Archive for September, 2012

There are some days, amongst the mundane and mediocre, where the world seems impossibly vast, so large and comprehensive that you could never fathom to discover all of its mysteries. There are other days however, where the world is so small you can feel its walls surrounding you. You realize that you have nowhere to go, that the earth itself is but a part of an even vaster universe that expands towards the edge of some unknown event horizon.

On these days, you stay indoors, shut the blinds tight and hold onto whatever dreams you’ve manage to save for a rainy day. Not realizing that it’s on those days, when the sky seems to bear down above you, when the earth is but a pinprick in the vast nothingness of space, that this seemingly insignificant world is at your doorstep, and all you have to do to discover it is take a single step out the door.

It’s amazing how significant a spec of stardust can be.


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The trouble with dreamcatchers is that they filter out nightmares, leaving you to create your own.

image by gretchen-lynne on deviantart

Recently I’ve been noticing that I’m away from my keyboard far more than I should be, but it’s not necessarily because of my busy schedule. I’ve broken my writing regiment due to stunted self-expression and a lack of focus that has crept up on me as the summer dwindles down. I was thinking about why I started this blog, remembering that it wasn’t only to better myself as I writer but also to better understand myself as I writer. Every now and then I need to step back and acknowledge what progress, if any, I’ve managed to make.

That means the progress I’ve made with my novel, the countless discoveries about my writing habits and style, and coming to terms, if only a little, with my own capabilities and shortcomings. That also means being able to hear what I’m unconsciously telling myself when I simply turn away from my writing desk. My mind is fickle, my attention easily distracted, but I think it’s the realization that the more headway I make towards achieving my goals, the more real the ideas of success and failure become. Failure in small things, in the trivial matters of daily life, is ultimately nothing and can easily be shrugged off, left in the streets to be swept away with the dust. But true failure lies in the promises you’ve made deep within yourself, the ones you can never let go of, the ones that never let go of you.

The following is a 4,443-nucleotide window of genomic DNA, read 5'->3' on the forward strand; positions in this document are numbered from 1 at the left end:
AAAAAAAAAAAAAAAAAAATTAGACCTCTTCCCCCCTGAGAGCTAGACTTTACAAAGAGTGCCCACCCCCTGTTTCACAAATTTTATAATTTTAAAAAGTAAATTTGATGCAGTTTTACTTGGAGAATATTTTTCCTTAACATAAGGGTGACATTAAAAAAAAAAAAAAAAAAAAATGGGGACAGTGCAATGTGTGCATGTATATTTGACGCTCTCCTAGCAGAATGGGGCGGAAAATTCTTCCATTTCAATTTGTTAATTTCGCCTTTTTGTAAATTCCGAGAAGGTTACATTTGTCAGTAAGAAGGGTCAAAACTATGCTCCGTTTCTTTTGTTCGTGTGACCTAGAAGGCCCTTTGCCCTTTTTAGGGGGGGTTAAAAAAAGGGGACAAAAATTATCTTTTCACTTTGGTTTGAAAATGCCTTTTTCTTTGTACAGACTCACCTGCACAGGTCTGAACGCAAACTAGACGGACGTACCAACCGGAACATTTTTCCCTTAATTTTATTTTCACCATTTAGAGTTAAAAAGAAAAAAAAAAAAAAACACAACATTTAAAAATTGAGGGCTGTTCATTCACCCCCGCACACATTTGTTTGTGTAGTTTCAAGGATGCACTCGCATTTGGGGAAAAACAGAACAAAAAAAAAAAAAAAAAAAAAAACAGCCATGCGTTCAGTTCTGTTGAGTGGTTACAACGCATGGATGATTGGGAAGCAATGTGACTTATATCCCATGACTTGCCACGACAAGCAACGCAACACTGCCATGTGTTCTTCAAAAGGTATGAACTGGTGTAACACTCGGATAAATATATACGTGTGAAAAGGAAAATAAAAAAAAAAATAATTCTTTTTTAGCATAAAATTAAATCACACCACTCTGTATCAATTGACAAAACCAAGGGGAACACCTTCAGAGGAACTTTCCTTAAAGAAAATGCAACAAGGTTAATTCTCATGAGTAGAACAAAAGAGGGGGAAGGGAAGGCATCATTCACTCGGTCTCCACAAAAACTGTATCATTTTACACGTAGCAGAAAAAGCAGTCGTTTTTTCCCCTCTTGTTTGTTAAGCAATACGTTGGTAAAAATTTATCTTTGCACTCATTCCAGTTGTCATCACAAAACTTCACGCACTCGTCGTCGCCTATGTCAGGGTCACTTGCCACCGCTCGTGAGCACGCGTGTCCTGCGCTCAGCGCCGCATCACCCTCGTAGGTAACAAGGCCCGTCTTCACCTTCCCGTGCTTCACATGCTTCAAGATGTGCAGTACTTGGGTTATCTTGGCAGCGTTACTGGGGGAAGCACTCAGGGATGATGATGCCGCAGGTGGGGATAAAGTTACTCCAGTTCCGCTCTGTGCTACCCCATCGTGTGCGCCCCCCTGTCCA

These dreams are hard to come by, they masquerade as fleeting aspirations; a desire you don’t want to recognize, fearing that it might turn to smoke and slip through your fingers the minute you utter its name. A true dream is the source of your greatest happiness, but also of your greatest anxieties. You make yourself believe you’d rather live your life clinging to an unchanging ideal you may never achieve, rather than lose it to the kind of failure that reaches down inside and shatters everything you believe you are, everything you want to be. What greater risk is there than risking your own self-worth? I’d imagine being disappointed in yourself in that way wouldn’t be easy, or desirable. So how to you risk everything without risking anything at all? How do you follow your dreams without fearing you won’t live up to them?

Beats me.

I guess it’s not a question of living without fear, but finding a way to live with it.

image by freaKygilr1 on deviantart

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